By Lily Morrissey, roving correspondent
31 July 2012 – I snuck in like a thief, late, to the Sustainable Business Association’s “Post-Rio+20: Outcomes and Processes” panel event last week. Arriving late to intellectual panel talks is, I discovered, very disorienting. It’s sort-of like waking up from a prescription-drug induced nap in the middle of a David Lynch film.
For the first 10 minutes all you can do is squint ahead and endeavour to make sense of it all, while trying to hide your obvious confusion from the person next to you. Actually, come to think of it, that had basically been my approach to Rio 20. How appropriate.
When my mind began emerging from its late-arrival fog, I discovered two interesting things happening in the room. Firstly, what was being said by the panel about Rio was altogether a different beast to what had been reported, and secondly, there were more active iPads in that room than I’d ever before seen in one place. Make of that what you will.
The panel consisted of six green suits, Robert Hill, former Liberal senator and now adjunct professor in sustainability, US Studies Centre, Rosemary Bissett, head of sustainability governance, NAB, Matt Perry, co-founder Republic of Everyone, Caroline Bayliss, director, Australia, The Climate Group, Paul Grimes, secretary, Department of Sustainability, Environment, Water, Population and Communitie, and Andrew Petersen, chief executive, Sustainable Business Australia.
All of this clever-cloggs team had attended the Rio summit. They came back with far more optimism than you would expect considering the conference was reported with phrases like ‘Rio 20 opens/closes with shower of criticism/an epic failure/as much substance as an episode of “two-and-a-half-men”’.
But optimistic they were. And why? From what I gathered in the discussion, here’s what we can feel good about from Rio 20:
Firstly, Bissett, Peterson, Bayliss and others on the panel repeatedly pointed out that the real achievements of the conference related to touchy feely intangibles which, unlike the writing on a piece of paper, we can’t measure or report. New connections were made, ideas and knowledge shared and partnerships forged between developing and developed, governments, civil society and business.
These “links in the genius chain” as Ed Glaeser might call them, have been criticised as fluffy outcomes held up against the very real need for urgent change, but they can shape historical outcomes. Part of the problem, the panel agreed, was the need to educate people about the complex Rio process, manage expectations, and facilitate greater collaboration outside of the conference setting.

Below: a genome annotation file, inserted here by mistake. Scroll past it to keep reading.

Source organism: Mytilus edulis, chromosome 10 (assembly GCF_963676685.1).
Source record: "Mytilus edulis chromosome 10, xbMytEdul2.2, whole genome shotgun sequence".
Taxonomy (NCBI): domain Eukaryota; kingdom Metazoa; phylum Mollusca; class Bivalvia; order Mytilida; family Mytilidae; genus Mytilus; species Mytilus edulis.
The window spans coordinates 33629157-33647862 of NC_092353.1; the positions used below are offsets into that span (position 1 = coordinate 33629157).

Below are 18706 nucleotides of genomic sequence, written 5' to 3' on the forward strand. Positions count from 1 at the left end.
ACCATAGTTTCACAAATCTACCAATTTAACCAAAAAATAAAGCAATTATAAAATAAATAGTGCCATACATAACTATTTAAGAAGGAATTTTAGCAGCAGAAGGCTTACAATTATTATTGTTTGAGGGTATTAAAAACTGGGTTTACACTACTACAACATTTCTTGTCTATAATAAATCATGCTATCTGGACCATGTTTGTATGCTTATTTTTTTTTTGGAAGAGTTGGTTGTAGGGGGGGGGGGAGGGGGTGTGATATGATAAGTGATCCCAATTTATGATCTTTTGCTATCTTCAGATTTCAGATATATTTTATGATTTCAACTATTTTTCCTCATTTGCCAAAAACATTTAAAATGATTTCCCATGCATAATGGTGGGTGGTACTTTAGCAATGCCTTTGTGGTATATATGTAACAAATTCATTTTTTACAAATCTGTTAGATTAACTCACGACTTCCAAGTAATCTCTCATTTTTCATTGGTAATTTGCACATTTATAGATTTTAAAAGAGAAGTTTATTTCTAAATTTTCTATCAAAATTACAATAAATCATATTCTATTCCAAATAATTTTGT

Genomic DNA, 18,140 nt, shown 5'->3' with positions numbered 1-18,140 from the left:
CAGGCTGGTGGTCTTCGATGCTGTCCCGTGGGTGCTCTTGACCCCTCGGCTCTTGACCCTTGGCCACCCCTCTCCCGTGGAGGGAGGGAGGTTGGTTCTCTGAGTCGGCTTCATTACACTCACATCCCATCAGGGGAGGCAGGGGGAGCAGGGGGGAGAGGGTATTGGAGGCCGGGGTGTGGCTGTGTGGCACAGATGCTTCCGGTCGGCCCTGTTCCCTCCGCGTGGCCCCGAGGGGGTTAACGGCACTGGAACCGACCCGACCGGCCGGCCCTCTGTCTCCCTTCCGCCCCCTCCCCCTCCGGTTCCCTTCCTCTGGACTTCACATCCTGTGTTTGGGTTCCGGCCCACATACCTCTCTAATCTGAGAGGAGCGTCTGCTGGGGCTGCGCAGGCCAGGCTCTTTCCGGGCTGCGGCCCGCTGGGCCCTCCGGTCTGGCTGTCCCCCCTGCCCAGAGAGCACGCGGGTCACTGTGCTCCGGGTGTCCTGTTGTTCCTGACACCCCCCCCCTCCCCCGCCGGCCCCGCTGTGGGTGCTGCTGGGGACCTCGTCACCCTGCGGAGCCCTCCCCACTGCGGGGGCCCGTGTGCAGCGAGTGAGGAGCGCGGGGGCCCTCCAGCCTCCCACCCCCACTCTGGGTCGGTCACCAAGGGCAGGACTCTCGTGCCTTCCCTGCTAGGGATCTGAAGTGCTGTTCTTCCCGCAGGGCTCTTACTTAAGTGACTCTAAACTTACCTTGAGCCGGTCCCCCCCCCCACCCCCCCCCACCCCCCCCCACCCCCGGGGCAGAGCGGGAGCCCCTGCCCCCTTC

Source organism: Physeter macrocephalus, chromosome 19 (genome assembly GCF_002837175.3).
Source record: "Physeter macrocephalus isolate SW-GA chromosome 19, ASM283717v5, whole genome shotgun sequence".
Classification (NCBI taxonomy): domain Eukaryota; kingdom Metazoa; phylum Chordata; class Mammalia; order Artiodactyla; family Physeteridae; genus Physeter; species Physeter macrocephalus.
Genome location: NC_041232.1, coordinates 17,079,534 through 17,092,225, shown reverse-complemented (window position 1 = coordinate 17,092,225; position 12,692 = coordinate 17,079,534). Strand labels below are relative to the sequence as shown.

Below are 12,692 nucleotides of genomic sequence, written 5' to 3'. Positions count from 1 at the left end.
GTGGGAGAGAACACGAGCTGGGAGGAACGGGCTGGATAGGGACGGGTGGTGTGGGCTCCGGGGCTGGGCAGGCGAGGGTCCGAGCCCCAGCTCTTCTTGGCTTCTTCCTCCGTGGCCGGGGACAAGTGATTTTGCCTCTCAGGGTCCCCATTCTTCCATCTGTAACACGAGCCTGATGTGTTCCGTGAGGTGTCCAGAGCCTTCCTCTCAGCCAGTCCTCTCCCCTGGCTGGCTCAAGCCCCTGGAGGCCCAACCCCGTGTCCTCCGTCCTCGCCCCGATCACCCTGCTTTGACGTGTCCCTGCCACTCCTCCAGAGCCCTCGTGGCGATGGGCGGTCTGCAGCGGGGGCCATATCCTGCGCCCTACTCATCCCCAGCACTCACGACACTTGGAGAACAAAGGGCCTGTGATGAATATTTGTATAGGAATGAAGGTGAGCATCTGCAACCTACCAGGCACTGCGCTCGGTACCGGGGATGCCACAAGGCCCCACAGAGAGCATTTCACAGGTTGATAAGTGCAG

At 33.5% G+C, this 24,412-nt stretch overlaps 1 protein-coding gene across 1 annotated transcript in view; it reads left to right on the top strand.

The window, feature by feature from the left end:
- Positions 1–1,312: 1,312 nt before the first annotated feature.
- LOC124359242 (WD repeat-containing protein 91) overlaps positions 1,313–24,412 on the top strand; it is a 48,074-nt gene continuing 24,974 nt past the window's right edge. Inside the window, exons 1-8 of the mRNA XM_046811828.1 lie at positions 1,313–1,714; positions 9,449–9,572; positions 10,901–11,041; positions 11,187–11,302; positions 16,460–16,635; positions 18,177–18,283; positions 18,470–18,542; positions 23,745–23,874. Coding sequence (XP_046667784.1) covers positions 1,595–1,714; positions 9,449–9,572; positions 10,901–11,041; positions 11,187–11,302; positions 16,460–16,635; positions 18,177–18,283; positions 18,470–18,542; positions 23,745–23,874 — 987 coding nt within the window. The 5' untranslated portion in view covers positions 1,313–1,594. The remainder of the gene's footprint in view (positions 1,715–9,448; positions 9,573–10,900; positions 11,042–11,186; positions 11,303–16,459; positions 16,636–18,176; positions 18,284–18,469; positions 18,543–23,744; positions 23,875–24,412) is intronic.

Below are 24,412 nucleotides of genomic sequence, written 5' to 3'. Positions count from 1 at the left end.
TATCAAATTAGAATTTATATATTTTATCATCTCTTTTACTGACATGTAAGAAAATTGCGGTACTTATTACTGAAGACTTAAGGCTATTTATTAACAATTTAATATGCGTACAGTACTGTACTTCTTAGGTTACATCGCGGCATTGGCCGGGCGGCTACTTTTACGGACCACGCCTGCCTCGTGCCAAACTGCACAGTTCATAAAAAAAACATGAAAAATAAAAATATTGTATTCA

The doing that following thinking
Secondly, Matt Perry pointed out that we have made progress in our activities and approach since the last Rio. This Rio was more solutions oriented, with many attendees eager to share news on what they’re already doing, rather than….um… focusing on the problems… actually, that was one of the criticisms of Rio wasn’t it? But, as Perry pointed out, “There is an everything problem everywhere. We need solutions.”
Business – big, small and schizophrenic
Thirdly, the panel were heartened to see how many businesses attending and outside of Rio are getting on board the green-economy train. While on the one hand there are industries and associations still fighting to protect the still-dominant, old system (I’m looking at you, the mining industry, and you- Business Council of Australia), there are a growing number of businesses that not only accept the triple bottom line, but have made it the foundation of their profitability.
It’s this last point that really got my imagination going. I had this mental image of people in ragged suits howling and running at each other, wielding rolled up company mission statements. Some American movie guy with a deep voice announces, “Green versus non-green, young versus old, David and Goliath: it’s one battle in the war for our global economy”.
It was on this topic of a business-model battle that my post-panel mingling chats dwelled.
I talked with Rosemary Bissett about her work on the Business for a Clean Economy campaign. She raised the point that it’s not just green versus non-green business.
Some businesses have a schizophrenic conflict happening between different teams internally. And there’s also a “big business versus small-medium enterprise” element to it- with the green-economy likely to offer new opportunities for smaller players.
I brought my little “company war” analogy to the very friendly Gerry Carrol, Object Consulting, and April Pressler, national manager of Sustainable Business Australia and our gracious host for the evening.
Pressler reassured me that SBA is doing its best to represent green business, but both women lamented the lack of green business leadership in Australia lately. This last point had also been echoed by Bisset and the Panel. Apparently in the Australian company war, the green side is on the defensive.
Carrol ominously explained that some businesses that supported the carbon tax had been too afraid to say so. They didn’t want to “put their necks out”. At risk of what, I’m still not sure.
So in all, the night was both comforting and scary. It began with a weird David-Lynch-nap moment and a fairly happy little foray into the positive outcomes of Rio, and somehow ended with a sinister chat about an un-named menace, which has intimidated some business supporters of the carbon tax into silence.
Who knew panel discussions could be so exciting. And, the food was really good.